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Speaker promotes daring to risk life changes

by Wyoming Livestock Roundup

Buffalo – “Poisonous snakes, deadly spiders, no electricity, what was I thinking?” asked author and inspirational speaker Rebecca Long Chaney at the Johnson County CattleWomen’s Sixth Annual Women’s Agriculture Summit in Buffalo on Jan. 23.

“It was my husband Lee’s idea,” she continued, describing how she and her husband decided to work at a cattle station in the Australian Outback.

Chaney told her husband that she would go with him, but she didn’t want to tell anyone because everyone would think they had gone completely crazy.

The family ranch was dispersing their herd of Brown Swiss dairy cows, and it was time to do some soul searching, she said. Chaney and her husband planned their trip and included Tonga, New Zealand, Papua New Guinea and Australia in their plans.

Starting off

“Tonga is a cluster of 173 islands in the South Pacific,” Chaney described. “It is a third-world country, and it was really incredible to learn about their culture.”

The couple stayed with friends and friends of friends all along the way, reaching out to agricultural producers everywhere they went.

“It’s so wonderful how we can reach out to other agricultural communities in other states and places around the world. We make long-lasting relationships, and there are always people who make lasting impressions,” she said.

In New Zealand, the couple stayed on both the north and south islands, and in Papua New Guinea, they headed for the summit of the country’s tallest mountain, Mount Wilhelm.

“I’m not a hiker, but this was Lee’s dream,” she remarked. “I knew there was no way I was going to make it to the summit. At the midway point, we rested to get acclimated to the altitude, and I said, ‘Dear, you’re going to the top without me.’”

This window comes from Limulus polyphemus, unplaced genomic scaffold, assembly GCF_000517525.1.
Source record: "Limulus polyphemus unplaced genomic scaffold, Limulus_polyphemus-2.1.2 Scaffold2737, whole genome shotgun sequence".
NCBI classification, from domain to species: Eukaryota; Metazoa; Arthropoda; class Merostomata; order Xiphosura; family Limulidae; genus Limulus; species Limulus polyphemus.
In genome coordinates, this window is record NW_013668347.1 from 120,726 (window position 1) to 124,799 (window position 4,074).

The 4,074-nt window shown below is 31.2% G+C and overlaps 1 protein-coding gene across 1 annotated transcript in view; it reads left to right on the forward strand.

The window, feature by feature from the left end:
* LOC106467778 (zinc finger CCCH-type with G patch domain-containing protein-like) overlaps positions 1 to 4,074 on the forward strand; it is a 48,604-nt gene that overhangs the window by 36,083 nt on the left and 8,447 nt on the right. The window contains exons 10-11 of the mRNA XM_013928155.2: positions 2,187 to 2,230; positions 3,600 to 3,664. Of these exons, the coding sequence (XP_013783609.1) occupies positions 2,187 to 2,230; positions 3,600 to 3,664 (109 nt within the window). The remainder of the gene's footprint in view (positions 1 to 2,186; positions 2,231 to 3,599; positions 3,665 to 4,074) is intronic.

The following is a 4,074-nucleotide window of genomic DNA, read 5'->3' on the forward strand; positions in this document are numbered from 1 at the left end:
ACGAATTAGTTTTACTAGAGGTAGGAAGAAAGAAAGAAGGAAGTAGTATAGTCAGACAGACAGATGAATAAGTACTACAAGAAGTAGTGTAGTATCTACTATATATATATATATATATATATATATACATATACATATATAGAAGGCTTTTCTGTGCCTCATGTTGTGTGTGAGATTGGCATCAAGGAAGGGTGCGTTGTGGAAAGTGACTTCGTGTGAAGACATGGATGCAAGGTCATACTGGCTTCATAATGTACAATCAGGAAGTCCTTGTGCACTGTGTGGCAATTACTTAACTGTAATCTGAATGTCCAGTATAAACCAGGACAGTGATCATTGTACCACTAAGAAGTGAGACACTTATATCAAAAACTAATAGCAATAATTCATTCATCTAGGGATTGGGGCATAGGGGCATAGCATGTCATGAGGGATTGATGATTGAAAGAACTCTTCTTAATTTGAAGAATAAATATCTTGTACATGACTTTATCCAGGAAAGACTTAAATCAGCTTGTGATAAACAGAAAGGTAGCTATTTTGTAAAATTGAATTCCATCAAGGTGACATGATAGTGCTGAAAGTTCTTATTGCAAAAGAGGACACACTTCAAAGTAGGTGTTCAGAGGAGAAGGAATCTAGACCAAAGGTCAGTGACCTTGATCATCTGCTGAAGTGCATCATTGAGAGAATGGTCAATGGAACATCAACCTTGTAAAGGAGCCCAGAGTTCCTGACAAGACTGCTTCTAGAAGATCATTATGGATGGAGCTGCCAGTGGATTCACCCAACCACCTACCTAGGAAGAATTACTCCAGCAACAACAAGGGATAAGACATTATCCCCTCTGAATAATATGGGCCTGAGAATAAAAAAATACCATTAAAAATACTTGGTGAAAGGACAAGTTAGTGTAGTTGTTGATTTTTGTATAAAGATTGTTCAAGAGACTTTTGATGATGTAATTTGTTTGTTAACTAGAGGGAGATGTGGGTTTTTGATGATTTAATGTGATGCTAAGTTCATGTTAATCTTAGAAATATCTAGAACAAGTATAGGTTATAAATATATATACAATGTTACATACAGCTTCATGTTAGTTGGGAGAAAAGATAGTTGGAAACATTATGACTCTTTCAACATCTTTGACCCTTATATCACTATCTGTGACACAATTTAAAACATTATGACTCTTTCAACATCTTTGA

Chaney gifted her new wool socks to the porter, who wore them as mittens, and the men continued on to reach the summit.

“After Papua New Guinea, we finally arrived in Australia, the whole reason we went on the trip,” she continued.

Arrival in Australia

The couple spent several days in the city of Perth, looking for a vehicle to take them to the cattle station, and Lee found a Russian vehicle that was 18 years old.

“I think we put 5,000 miles on it. We had to have it towed one time, and by the time we made it back, we had lost two gears and pretty much drifted in on our final drive,” she remarked.

After spending a month at a station known as Juna Downs, learning how to be a “jillaroo” and “jackaroo,” the couple found a job for the next eight months at another station known as Ashburton Downs.

“When we arrived at Ashburton, it was the wet season, so we couldn’t drive into the cattle station because the river was flooded. We had to leave our vehicle parked on one side, and they came and got us in a boat,” she described.

Chaney and her husband lived in an aboriginal hut, lighting a fire every day to get warm water, which meant they had to collect wood for eight months.